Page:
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Patricia (Jennifer Garner) is the saddest of the many lost characters in “Men, Women & Children,” Jason Reitman’s soberly satirical new comedy.
Relentless and unsmiling, with a librarian’s spectacles and the most punitively perfect posture in Texas, Patricia is a caricature of maternal vigilance.
Sex survives, sort of: the father and his wife, played by Rosemarie De Witt, cruise the Internet and find company, sometimes paid, outside the marriage. Poor Patricia is so rigid that she bans not just social media but real conversation as well.
Except for a chattering classmate of Brandy’s who wants to be an actress and poses for naughty Internet photos to advance her career, the characters are all rather taciturn.
In Reitman’s neatest touch, people young and old walk though a mall, all of them looking at their devices, while the messages on their screens float above their heads, in rectangular balloons.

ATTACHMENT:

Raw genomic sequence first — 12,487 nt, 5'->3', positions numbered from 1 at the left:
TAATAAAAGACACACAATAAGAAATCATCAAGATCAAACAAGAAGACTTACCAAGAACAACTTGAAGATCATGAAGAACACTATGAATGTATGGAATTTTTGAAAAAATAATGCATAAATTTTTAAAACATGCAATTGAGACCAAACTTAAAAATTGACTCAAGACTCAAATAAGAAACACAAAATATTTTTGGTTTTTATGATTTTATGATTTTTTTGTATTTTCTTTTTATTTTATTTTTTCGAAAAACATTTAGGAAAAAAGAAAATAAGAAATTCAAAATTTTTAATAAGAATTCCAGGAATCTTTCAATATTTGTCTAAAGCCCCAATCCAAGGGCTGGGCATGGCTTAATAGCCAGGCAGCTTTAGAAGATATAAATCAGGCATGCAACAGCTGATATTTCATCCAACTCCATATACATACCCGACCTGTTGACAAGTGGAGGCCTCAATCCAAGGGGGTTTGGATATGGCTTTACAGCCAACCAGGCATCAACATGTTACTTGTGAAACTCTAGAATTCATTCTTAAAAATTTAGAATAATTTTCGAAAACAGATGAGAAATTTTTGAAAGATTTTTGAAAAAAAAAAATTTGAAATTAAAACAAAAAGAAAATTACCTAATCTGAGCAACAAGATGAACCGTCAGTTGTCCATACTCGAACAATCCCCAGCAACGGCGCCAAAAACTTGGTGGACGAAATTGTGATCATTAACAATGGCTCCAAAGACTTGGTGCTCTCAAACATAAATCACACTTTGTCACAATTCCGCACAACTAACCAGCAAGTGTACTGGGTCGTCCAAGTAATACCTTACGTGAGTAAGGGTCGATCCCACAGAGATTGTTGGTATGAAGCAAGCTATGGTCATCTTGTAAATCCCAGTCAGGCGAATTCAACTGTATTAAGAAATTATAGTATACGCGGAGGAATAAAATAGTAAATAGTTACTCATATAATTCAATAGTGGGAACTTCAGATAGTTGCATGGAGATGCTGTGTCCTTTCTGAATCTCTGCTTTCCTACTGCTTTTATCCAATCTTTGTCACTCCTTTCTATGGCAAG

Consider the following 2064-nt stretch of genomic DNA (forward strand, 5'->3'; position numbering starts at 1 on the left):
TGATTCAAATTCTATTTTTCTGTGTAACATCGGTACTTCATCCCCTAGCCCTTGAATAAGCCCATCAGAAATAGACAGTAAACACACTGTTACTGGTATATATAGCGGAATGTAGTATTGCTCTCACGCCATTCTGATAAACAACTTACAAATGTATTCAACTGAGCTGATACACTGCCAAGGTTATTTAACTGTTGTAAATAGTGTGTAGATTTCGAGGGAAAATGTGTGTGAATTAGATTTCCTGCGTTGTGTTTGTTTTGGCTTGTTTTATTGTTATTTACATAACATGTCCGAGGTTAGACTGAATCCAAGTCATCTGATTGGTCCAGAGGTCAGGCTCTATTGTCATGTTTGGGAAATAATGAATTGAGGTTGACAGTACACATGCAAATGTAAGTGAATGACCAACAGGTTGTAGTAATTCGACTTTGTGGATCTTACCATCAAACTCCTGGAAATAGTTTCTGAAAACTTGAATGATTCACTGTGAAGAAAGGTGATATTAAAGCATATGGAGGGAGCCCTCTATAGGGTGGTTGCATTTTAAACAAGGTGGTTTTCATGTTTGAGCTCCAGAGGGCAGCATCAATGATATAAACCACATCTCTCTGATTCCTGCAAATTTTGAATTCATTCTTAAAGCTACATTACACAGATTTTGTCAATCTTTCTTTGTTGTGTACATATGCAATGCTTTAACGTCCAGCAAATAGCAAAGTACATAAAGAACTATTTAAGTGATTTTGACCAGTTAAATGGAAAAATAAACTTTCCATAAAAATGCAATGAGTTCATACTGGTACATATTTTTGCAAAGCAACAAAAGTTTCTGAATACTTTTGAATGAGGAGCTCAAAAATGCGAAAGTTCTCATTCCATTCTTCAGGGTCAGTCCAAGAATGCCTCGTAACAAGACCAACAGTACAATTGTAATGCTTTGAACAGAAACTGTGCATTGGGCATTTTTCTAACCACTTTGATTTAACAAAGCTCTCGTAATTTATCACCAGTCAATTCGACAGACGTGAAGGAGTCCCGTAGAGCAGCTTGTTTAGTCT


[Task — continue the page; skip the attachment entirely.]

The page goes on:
The texts intermingle; the people, walking side by side in many cases, are alone.In the film, relationships are stunted by a fear of direct conversation and the even greater awkwardness of face-to-face encounters, with their pauses, hesitations, and the ultimate terror of a direct gaze.Boys and girls talk dirty but can’t talk to each other.He could have done without the tale of the wan sophomore girl (Elena Kampouris) who is impregnated by a handsome, indifferent football player—clichéd characters out of the soaps. After a while, the movie begins to feel like a mere survey of contemporary alienation—an example, as the critic Justin Chang pointed out, of the very shallowness that the movie is putting down.Rosemarie De Witt’s straying wife, relying on a dating service, has satisfying sex with a soothing, mellow-voiced guy, played by Dennis Haysbert, but then he disappears. Reitman is so concerned with tying together the plot elements, and with making his teasing observations, that he left out the simplest kind of dramatic excitement.His mother has abandoned his family, and he has quit the football team and logged hundreds of hours on Guild Wars, the role-playing computer game.